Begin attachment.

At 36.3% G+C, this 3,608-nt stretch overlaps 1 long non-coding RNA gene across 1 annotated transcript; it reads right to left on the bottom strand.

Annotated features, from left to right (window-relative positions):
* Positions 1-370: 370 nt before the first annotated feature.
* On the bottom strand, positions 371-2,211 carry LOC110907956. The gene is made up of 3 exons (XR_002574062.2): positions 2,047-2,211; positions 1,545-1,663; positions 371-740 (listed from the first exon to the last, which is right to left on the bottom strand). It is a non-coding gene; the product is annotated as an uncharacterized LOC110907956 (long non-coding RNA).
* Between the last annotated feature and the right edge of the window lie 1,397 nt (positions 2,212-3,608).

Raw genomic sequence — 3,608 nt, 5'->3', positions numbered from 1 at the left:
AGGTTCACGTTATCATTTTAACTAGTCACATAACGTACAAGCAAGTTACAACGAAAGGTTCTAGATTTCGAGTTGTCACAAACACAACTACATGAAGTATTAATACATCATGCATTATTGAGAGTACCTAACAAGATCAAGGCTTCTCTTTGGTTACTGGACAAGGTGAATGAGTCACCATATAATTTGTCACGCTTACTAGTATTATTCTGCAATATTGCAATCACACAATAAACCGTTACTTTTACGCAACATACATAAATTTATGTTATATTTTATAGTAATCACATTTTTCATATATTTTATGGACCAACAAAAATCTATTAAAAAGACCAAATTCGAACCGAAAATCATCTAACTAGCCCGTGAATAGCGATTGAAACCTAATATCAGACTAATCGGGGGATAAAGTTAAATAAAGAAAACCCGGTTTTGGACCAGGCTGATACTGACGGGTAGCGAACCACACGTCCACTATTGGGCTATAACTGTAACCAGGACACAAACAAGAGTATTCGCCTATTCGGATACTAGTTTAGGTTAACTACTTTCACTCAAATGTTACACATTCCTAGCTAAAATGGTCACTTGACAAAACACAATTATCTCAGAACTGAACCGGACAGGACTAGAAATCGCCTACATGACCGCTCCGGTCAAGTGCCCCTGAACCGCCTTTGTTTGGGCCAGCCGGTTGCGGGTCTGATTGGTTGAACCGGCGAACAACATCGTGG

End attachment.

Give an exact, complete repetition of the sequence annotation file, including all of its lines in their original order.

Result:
At 36.3% G+C, this 3,608-nt stretch overlaps 1 long non-coding RNA gene across 1 annotated transcript; it reads right to left on the bottom strand.

Annotated features, from left to right (window-relative positions):
* Positions 1-370: 370 nt before the first annotated feature.
* On the bottom strand, positions 371-2,211 carry LOC110907956. The gene is made up of 3 exons (XR_002574062.2): positions 2,047-2,211; positions 1,545-1,663; positions 371-740 (listed from the first exon to the last, which is right to left on the bottom strand). It is a non-coding gene; the product is annotated as an uncharacterized LOC110907956 (long non-coding RNA).
* Between the last annotated feature and the right edge of the window lie 1,397 nt (positions 2,212-3,608).

Raw genomic sequence — 3,608 nt, 5'->3', positions numbered from 1 at the left:
AGGTTCACGTTATCATTTTAACTAGTCACATAACGTACAAGCAAGTTACAACGAAAGGTTCTAGATTTCGAGTTGTCACAAACACAACTACATGAAGTATTAATACATCATGCATTATTGAGAGTACCTAACAAGATCAAGGCTTCTCTTTGGTTACTGGACAAGGTGAATGAGTCACCATATAATTTGTCACGCTTACTAGTATTATTCTGCAATATTGCAATCACACAATAAACCGTTACTTTTACGCAACATACATAAATTTATGTTATATTTTATAGTAATCACATTTTTCATATATTTTATGGACCAACAAAAATCTATTAAAAAGACCAAATTCGAACCGAAAATCATCTAACTAGCCCGTGAATAGCGATTGAAACCTAATATCAGACTAATCGGGGGATAAAGTTAAATAAAGAAAACCCGGTTTTGGACCAGGCTGATACTGACGGGTAGCGAACCACACGTCCACTATTGGGCTATAACTGTAACCAGGACACAAACAAGAGTATTCGCCTATTCGGATACTAGTTTAGGTTAACTACTTTCACTCAAATGTTACACATTCCTAGCTAAAATGGTCACTTGACAAAACACAATTATCTCAGAACTGAACCGGACAGGACTAGAAATCGCCTACATGACCGCTCCGGTCAAGTGCCCCTGAACCGCCTTTGTTTGGGCCAGCCGGTTGCGGGTCTGATTGGTTGAACCGGCGAACAACATCGTGG